Well instead of opposing H1bs, why dont you ask US govt to grant H1bs more independence. If visa is sponsored to an individual rather that a sponsoring company, the indentured servitude part will be taken care of and h1b visa holder will ask for more wages/compensation without worrying about getting deported etc. It will become a level playing field and only skillset will determine who get a job. Although I feel US citizens will be at an advantage due to their better communication skill and cultural awareness but most H1b visa holders will be happy to settle for that condition.

      • BY David says:

        More independence? These young H1Bs are inexperienced, many lie on their resumes to get positions, many of the recruiting companies flat out falsify resumes to get consideration, and you suggest more independence? No way! The program should be abolished. Companies have been outsourcing at low wages and have created huge problems. Look at the pharmaceutical industry. Most major pharma are under consent decree or warning. How is this possible? Did they forget how to make Tylenol after doing it for over 5 decades? No! The in sourced cheap labor, with false resumes and lack of experience. These foreigners were taught the buzz words and the results are worse quality, risk to the safety of the product, and enormous waste, fines, and rework. Frankly the IT industry doesn’t need the H1B program. One American can do the work load of 5 foreigners. It may be direct, but it’s the facts in the field. The number of qualified foreigners is so small that the program has done a huge disservice.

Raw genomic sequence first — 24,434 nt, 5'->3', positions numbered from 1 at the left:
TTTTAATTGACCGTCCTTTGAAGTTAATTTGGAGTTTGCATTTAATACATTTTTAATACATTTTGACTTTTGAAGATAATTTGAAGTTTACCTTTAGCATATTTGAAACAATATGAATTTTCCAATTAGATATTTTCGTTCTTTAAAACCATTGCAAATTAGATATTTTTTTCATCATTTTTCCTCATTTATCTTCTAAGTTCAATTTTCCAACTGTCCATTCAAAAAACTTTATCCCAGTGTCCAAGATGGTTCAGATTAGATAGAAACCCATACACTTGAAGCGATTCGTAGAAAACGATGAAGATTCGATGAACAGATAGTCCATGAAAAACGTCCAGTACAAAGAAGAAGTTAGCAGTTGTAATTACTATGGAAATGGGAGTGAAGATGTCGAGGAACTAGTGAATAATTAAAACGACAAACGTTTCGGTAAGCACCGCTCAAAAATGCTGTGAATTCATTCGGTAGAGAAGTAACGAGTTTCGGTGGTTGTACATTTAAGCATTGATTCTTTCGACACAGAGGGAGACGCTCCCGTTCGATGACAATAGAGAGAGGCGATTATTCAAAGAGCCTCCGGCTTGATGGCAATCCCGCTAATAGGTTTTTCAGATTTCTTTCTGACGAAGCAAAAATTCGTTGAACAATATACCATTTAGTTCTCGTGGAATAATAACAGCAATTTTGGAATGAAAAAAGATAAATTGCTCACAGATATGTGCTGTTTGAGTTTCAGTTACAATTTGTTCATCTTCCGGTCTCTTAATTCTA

• BY Todd says:

        It’s not the job of the US to provide jobs for foreigners

        The H1B program exists to fill in the gaps the US has in it’s job market (if any) and the point is that’s not what it’s being used for.

        It’s being used to get cheap, malleable (do what we say or else) labor at the cost of jobs and wage suppression for native US Tech workers.

        Business benefit by H1B’s, Politicians benefit by getting contributions from Business, and Universities benefit in a similar fashion.